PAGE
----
Letters to the Editor: John Lewis deserves to be remembered as a modern-day founding father

Obama and John Lewis
President Obama hugs U.S. Rep. John Lewis (D-Ga.), one of the original 1965 marchers in Selma, at an event marking the 50th anniversary of what became known as Bloody Sunday.
(Saul Loeb / AFP/Getty Images)

To the editor: “Thank you” is simply not adequate to describe our gratitude for the impact that the late Rep. John Lewis (D-Ga.) had on our lives. The destiny of our great nation was made supremely better by his indelible courage in the face of pure evil. (“Eulogized by presidents and civil rights leaders, John Lewis laid to rest in Atlanta,” July 30)

President Obama hit the nail on the head in his eulogy for Lewis. The late congressman belongs next to the legendary founding mothers and fathers of this beautiful country.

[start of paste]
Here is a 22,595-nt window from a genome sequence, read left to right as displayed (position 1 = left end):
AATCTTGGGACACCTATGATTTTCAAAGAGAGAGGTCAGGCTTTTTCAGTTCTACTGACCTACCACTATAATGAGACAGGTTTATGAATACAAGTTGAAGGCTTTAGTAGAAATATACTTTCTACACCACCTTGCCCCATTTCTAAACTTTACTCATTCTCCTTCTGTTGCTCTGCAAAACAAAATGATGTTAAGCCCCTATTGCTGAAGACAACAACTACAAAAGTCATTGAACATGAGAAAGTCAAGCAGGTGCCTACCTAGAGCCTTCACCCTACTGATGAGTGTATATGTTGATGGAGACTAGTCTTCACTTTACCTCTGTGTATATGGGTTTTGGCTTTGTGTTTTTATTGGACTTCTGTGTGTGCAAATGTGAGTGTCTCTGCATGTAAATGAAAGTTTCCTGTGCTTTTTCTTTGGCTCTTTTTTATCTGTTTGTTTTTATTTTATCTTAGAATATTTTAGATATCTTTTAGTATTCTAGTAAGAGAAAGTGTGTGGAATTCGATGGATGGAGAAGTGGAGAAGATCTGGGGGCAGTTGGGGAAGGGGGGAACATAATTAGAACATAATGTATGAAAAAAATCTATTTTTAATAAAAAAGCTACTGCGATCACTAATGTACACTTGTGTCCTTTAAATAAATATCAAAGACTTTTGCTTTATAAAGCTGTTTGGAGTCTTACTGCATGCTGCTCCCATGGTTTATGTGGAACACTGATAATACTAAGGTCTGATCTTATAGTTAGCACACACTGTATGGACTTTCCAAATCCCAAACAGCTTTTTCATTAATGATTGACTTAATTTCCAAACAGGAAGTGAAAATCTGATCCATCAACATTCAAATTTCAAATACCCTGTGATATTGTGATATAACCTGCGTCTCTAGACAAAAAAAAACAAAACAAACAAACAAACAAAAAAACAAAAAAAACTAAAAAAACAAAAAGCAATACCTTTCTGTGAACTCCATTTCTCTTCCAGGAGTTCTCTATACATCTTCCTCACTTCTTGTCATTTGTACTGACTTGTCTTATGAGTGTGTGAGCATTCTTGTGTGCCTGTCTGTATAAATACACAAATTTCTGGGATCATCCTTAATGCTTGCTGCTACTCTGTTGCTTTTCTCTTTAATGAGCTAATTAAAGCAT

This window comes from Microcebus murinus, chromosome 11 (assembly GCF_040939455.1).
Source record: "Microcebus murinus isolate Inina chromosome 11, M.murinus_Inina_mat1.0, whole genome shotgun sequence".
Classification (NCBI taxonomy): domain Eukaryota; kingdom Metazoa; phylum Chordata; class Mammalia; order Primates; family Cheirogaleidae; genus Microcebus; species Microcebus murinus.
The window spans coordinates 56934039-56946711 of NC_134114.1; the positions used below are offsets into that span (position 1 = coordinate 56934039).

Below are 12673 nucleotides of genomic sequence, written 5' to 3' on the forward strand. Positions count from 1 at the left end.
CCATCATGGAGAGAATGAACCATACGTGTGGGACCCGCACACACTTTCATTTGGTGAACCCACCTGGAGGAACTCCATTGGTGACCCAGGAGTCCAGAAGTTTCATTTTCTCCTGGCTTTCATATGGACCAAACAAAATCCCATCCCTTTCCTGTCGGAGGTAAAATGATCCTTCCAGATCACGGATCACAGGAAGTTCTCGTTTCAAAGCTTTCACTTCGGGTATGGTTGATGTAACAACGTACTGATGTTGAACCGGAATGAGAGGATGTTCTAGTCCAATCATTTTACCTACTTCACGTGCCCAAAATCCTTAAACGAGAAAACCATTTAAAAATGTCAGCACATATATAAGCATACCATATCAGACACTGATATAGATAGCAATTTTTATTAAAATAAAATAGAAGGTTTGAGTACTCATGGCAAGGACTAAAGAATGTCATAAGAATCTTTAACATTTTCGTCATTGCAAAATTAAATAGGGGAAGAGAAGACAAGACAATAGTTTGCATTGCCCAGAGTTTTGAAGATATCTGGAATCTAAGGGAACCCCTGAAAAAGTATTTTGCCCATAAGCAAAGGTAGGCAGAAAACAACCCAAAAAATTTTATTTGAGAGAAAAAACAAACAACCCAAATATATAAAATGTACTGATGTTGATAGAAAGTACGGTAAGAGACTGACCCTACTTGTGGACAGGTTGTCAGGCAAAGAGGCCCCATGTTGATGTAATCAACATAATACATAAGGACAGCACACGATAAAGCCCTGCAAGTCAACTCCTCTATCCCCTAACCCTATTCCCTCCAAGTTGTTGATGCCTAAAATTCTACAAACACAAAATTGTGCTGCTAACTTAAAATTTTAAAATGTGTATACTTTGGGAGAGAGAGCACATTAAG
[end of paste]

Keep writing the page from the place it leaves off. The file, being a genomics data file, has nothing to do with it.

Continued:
He was as resilient as George Washington and wise as Benjamin Franklin. Brave as Harriet Tubman and foresightful as Alexander Hamilton. Pioneering as Susan B. Anthony and eloquent as Thomas Jefferson.


Lewis stands among those men and women as one of the all-time champions for liberty, justice and equal rights. He may be gone, but he is not departed. May we garner the strength to hear Lewis’ booming voice in these dark times, and make good trouble in his name.

Henry Wilson, Barrington, Ill.


To the editor: It’s a real tragedy that the small number of protesters destroying property and throwing things at the police have learned nothing from Lewis’ example of the power of nonviolent protest.

The Voting Rights Act was introduced in Congress within weeks of “Bloody Sunday” in 1965 because the nation was repulsed by the sight of nonviolent protesters being brutalized by officers.

Had those protesters, instead of marching peacefully, attacked the police, the national response would have been quite different, and civil rights would not have advanced as they did.

Scott McKenzie, La Cañada Flintridge